May 22, 2009
The landing of space shuttle Atlantis has been postponed until tomorrow morning at the earliest* because of bad weather at Kennedy Space Center in Florida.
Atlantis had two landing opportunities at Kennedy today, but both were waved off this morning because of elevated crosswinds, a low cloud ceiling and nearby thunderstorms, all three of which fell outside NASA's parameters for a shuttle touchdown.
The first of four landing opportunities tomorrow is at 9:16 A.M. (Eastern Daylight Time) at Kennedy, but continued inclement weather in Florida could shift the site to Edwards Air Force Base in California, which has two landing opportunities Saturday. Landing in California is not as desirable because the shuttle must then be ferried back to Kennedy atop a specially equipped NASA 747 at a reported cost of $1.8 million. Such was the case after space shuttle Endeavour landed at Edwards at the end of November—click here to see an overhead photograph of the orbiter hitching a ride back to the East Coast.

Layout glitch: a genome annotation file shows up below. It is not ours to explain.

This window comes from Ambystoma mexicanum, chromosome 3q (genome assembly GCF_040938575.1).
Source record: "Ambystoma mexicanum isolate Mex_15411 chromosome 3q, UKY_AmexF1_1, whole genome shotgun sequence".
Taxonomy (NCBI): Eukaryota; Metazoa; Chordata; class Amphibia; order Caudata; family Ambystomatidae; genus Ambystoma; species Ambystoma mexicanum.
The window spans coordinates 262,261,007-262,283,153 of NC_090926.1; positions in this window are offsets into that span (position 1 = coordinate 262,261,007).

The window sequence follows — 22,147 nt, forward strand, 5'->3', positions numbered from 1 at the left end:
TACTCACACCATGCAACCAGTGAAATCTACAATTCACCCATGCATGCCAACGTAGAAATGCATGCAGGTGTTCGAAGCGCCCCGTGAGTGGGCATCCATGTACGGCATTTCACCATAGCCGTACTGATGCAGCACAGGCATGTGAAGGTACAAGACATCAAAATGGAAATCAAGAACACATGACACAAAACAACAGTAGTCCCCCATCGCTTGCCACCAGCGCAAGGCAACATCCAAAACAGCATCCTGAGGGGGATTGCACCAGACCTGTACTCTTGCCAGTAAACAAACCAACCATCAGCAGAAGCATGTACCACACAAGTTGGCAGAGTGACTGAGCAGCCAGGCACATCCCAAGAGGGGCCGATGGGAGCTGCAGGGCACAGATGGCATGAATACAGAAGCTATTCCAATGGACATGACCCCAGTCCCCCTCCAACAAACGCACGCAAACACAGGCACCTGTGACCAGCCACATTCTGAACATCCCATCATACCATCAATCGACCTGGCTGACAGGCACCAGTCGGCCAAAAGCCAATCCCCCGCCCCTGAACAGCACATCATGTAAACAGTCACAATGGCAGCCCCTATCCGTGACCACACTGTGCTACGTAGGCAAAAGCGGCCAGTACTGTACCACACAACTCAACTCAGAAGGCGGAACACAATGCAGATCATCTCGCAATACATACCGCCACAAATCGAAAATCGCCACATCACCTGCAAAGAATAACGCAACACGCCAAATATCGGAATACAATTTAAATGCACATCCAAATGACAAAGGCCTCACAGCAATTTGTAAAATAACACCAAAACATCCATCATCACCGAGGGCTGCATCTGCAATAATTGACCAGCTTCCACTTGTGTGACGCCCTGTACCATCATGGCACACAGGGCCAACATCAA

Mar 28, 2009 | 1
Space shuttle Discovery touched down safely at 3:14 P.M. (Eastern Daylight Time) at Kennedy Space Center in Florida, completing its 13-day mission to the International Space Station (ISS). The landing time was pushed back from 1:39 P.M. due to uncertain weather at the landing site earlier in the day.
Discovery delivered a 45-foot (14-meter) truss segment to the ISS, completing the station's 335-foot (102-meter) "backbone," as well as the final set of solar arrays needed to power the station once its crew swells from three to six in the coming months. The ISS now boasts 38,400 square feet (3,570 square meters) of U.S. solar panels, nearly a full acre, generating about 120 kilowatts of electricity. (Unlike solar-powered buildings here on Earth, the space station doesn't need to worry about cloud cover.)
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